Grandma was right….An apple a day does keep the doctor away.

Here’s how….

Researchers have found that “consumption of one apple a day for four weeks lowered the blood levels of oxidized LDL – (aka the “bad” cholesterol) – by 40 percent”.  And as we know, high LDL numbers leads to hardening of the arteries, heart disease and an early death.

[box type=”note”]Taking capsules containing polyphenols, a type of antioxidant found in apples, had a similar, but not as large, effect.[/box]

“When LDL becomes oxidized, it takes on a form that begins atherosclerosis, or hardening of the arteries,” said lead researcher Dr. Robert DiSilvestro.”We got a tremendous effect against LDL being oxidized with just one apple a day for four weeks.”

How tremendous???

The difference was similar to that found between people with normal coronary arteries versus those with coronary artery disease.

All by eating an apple a day for four weeks.

[box type=”note”]This study was funded by an apple industry group. This doesn’t invalidate the science but it bears mentioning.[/box]

Study Highlights

  • Dr. DiSilvestro described daily apple consumption as significantly more effective at lowering oxidized LDL than other antioxidants he has studied, including the spice-based compound curcumin, green tea and tomato extract.
  • For this study, the researchers recruited 16 nonsmoking healthy adults between the ages of 40 and 60 who had a history of eating apples less than twice a month and who didn’t take supplements containing polyphenols or other plant-based concentrates.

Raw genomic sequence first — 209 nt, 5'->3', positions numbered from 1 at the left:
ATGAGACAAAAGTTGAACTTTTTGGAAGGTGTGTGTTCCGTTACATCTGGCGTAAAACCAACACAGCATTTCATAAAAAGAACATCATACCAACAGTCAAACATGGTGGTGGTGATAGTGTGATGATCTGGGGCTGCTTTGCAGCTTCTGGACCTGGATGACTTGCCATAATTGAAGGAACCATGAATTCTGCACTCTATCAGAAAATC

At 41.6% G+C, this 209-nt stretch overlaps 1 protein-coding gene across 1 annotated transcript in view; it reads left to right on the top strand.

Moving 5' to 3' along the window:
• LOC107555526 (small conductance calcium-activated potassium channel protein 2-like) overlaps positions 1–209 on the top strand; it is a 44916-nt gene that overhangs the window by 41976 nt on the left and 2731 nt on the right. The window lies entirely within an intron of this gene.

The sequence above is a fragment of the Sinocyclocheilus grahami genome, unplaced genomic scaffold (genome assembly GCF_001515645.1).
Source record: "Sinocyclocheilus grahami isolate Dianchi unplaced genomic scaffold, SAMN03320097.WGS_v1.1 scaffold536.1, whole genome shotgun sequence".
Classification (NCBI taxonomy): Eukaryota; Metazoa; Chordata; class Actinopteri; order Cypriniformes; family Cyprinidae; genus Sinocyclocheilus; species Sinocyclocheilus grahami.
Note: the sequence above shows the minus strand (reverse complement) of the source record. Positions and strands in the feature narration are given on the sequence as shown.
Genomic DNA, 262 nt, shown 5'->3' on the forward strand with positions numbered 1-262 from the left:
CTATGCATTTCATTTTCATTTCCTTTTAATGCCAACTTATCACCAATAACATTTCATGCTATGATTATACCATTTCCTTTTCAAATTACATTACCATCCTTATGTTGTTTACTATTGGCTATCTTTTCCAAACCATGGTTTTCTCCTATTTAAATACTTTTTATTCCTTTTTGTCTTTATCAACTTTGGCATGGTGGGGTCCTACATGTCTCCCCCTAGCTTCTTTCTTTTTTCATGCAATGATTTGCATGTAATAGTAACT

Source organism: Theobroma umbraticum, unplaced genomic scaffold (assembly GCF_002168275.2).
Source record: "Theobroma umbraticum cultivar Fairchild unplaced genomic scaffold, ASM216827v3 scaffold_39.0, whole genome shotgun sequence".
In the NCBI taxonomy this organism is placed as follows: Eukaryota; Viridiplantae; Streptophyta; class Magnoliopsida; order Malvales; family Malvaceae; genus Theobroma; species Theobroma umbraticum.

• The test subjects ate a large Red or Golden Delicious apple purchased at a Columbus-area grocery store daily for four weeks; 17 took capsules containing 194 milligrams of polyphenols a day for four weeks; and 18 took a placebo containing no polyphenols.
  • Not surprisingly, the placebo group saw no change in oxidized LDL levels

But what about the group that took the polyphenol capsules…

“We think the polyphenols account for a lot of the effect from apples, but we did try to isolate just the polyphenols, using about what you’d get from an apple a day,” DiSilvestro said. “We found the polyphenol extract did register a measurable effect, but not as strong as the straight apple. That could either be because there are other things in the apple that could contribute to the effect, or, in some cases, these bioactive compounds seem to get absorbed better when they’re consumed in foods.”

Conclusions

  1. Apples are good for you.
  2. Polyphenol supplements are good for you…but may require higher doses to match up to Mother Nature’s version.
  3. It’s apple season here in Canada, and I have a basket of Macintoshes sitting on my kitchen table.

Reference